When a vacant lot next to Doug Adams’ childhood home in Prince George’s County, Maryland came on the market in 2016, he jumped at the chance to buy it.
“It was a unique property and I didn’t really have a plan when I bought it, but I decided I didn’t want to build a house on it,” says Adams. “In thinking about what else I could do that was productive, I decided I’d take a shot at growing food.”
Adams quickly developed a plan to host farmers in residence, grow specialty crops for local brewers and host events on the small quarter-acre property he named New Brooklyn Farms. He connected with Prince George’s Soil Conservation District and eventually received USDA funding to build a greenhouse on the property.
That’s when he hit a roadblock. “I was trying to do things correctly and went to get a permit for the greenhouse and was told, ‘You can’t build a greenhouse, it’s not inline with the code, and you can’t operate a farm business, the property isn’t zoned for that,”” says Adams.
Urban farms, like New Brooklyn Farms, have sprouted up in vacant lots across the country since at least the 1990s, when urban farming started to go through a renaissance. In the decades since, many communities have reaped the benefits of having farms in traditionally residential areas—including increased access to fresh foods, carbon sequestration and even workforce training and community building—but many zoning laws haven’t kept up with the increased demand for urban farming.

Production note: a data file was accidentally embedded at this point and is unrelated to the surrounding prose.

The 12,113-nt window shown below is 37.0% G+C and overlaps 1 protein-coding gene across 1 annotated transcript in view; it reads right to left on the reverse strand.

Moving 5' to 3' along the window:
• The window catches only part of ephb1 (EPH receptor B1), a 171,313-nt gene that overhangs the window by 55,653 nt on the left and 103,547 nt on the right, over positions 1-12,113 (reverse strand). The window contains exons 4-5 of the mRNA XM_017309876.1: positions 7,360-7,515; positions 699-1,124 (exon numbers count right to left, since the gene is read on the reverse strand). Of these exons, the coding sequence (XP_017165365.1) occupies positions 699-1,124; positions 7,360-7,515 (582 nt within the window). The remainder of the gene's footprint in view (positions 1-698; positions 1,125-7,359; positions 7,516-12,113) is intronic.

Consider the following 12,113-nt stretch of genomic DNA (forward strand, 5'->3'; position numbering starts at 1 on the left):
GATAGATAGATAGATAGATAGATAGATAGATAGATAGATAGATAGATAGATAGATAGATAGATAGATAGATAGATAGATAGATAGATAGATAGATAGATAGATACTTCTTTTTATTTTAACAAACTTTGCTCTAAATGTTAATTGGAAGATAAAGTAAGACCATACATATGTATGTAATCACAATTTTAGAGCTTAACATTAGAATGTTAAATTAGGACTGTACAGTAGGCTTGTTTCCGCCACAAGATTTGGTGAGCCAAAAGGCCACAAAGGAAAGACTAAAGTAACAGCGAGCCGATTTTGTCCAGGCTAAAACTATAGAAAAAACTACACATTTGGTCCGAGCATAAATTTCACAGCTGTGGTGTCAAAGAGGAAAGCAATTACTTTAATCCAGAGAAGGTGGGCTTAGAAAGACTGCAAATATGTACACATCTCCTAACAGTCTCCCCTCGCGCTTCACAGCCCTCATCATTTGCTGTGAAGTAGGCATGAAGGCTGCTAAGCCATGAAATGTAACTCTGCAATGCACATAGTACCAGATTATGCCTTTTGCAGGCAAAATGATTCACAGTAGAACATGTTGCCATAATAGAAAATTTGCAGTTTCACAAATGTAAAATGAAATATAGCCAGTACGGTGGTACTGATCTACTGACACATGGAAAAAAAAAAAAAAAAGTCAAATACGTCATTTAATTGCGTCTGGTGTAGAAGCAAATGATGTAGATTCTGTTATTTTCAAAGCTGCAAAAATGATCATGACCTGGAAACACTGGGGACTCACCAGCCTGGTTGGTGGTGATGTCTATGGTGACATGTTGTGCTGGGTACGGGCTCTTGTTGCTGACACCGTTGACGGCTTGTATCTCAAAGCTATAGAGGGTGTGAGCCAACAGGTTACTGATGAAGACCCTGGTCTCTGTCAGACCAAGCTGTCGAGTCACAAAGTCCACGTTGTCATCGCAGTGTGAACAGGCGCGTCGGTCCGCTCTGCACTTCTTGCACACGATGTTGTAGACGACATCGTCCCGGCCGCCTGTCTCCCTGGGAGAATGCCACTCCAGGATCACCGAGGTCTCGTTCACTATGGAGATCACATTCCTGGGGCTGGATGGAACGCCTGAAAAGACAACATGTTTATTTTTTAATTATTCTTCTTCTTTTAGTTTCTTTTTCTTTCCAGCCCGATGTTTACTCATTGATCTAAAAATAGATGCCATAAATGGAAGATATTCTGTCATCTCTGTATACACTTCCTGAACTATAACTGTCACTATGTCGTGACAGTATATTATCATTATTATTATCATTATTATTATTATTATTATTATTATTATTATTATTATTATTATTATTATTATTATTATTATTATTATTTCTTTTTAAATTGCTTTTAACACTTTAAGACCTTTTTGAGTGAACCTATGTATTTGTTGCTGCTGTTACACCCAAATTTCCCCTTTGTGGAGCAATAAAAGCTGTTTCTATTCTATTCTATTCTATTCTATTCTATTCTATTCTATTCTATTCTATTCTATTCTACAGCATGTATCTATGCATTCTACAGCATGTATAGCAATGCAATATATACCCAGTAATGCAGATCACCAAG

“Zoning initially was created to separate uses, to separate residential from agriculture, and it was all to promote public health and safety initially, but now I think people are beginning to see that it’s not really worked to further our communities,” says Lihlani Nelson, deputy director at Center for Agriculture and Food Systems (CAFS) at Vermont Law and Graduate School, which helped to create the Healthy Food Policy Project.
Five years ago, CAFS, the Public Health Law Center (PHLC) and the Rudd Center for Food Policy and Health at the University of Connecticut came together to create a policy database to give local governments examples of policies that best work to increase access to healthy food. They quickly realized that zoning laws could have a significant impact on improving access to healthy food.
“People have been doing what we’re calling urban ag for a very long time,” says Nelson. “It’s not some brand new thing, but there has been such a growth in the movement around urban ag and there’s so many benefits that people understand in terms of health, environment and community, that it seems like a no-brainer to try to support it as much as possible through local policy, including zoning.”
When Adams realized he couldn’t build his greenhouse, he started rallying local support.
“I thought, ‘Wow I got this money to spend and I can’t build,” says Adams.
He wrote to the mayor and the town council, worked to get support from different community organizations and eventually connected with a county council member that was pro-urban farming. For Adams and others who have worked to change zoning codes, gathering supporters has been the key to easing zoning restrictions.